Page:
Fiction is just a lie. A made up world, with characters and timelines that aren’t real, true or factual. So why is it that some of us are so drawn to it? Why does it even exist when it sounds almost useless?
For someone who only discovered the magical world of reading at age 14, I previously could not understand why fiction was popular. I staunchly believed that non-fiction could offer much more value to the reader than fiction ever could. I’ve come to learn that fiction is the backbone to surviving a world too rigid and devoid of creativity.
What’s life if you cannot imagine a purple elephant in a bikini, standing on its hind legs and singing Gloria Gaynor’s I Will Survive? As arbitrary as that image sounds, or some would argue downright weird, there is a part of our brain that needs to switch off rationale and practicality and simply imagine. Let go of reality for a moment; take the backseat if you may. New meanings are born from looking at things differently, from thinking about things in unpopular ways and with that comes a new zest for life.
Whether a piece of literature is character-driven or action-driven, the creativity involved leaves you with much to ponder about – just like reality and real situations. Reading and writing fiction is like a playground for the imagination.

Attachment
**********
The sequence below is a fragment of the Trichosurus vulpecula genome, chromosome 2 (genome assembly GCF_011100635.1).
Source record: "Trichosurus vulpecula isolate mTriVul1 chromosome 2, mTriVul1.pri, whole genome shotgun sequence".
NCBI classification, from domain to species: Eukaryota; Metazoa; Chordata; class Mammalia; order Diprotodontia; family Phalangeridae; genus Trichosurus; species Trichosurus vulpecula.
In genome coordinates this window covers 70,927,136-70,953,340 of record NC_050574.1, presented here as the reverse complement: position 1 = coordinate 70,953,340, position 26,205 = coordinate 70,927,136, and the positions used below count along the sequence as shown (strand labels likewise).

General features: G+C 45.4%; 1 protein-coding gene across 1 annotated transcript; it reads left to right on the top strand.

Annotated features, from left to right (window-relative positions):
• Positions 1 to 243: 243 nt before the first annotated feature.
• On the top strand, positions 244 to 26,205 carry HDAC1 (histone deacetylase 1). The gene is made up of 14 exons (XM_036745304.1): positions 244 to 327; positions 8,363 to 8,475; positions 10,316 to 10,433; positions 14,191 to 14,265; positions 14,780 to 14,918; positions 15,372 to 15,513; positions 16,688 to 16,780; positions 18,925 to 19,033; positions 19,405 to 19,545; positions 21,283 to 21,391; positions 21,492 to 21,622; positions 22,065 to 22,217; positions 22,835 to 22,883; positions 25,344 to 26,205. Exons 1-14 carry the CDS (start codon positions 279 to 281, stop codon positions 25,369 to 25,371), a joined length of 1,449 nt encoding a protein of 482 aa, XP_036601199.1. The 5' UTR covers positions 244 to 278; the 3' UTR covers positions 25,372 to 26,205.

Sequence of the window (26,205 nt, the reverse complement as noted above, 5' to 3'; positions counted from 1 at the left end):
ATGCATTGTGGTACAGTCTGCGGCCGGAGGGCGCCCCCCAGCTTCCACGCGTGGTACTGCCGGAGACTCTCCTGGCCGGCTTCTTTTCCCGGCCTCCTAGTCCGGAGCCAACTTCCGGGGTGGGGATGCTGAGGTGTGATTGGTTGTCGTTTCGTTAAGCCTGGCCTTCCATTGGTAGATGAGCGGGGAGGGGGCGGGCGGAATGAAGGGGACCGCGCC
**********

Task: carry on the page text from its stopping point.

Sometimes the intense emotions we experience – be it anger, depression, excitement, gratitude – can best be expressed through poetry or storytelling. But fiction doesn’t necessarily reflect the writers actual sentiment about a certain topic. Sometimes invoking an emotional response to perfect a scene is the best way to get your fiction sounding flawless. This also helps the writer understand the emotions attached to being in a specific situation they haven’t yet experienced in reality.
Emotions open up a side to us that give our character a new dimension and expressing it by writing fictional pieces is just one creative medium to deal with and harvest positive outcomes. It’s already proven that writing down how you really feel helps you deal with your emotions, so wouldn’t writing fiction be as therapeutic as reading it?
As much as reality can help keep us in check, so can fiction. Reading about how situations could be (for the better or worse) can get us to assess our own lives. We can learn to either prioritise or to let go of things and appreciate what we have and don’t have.
Of course, much room is left for wishful thinking, but where’s the harm in that?
Do you think fiction is important? Why?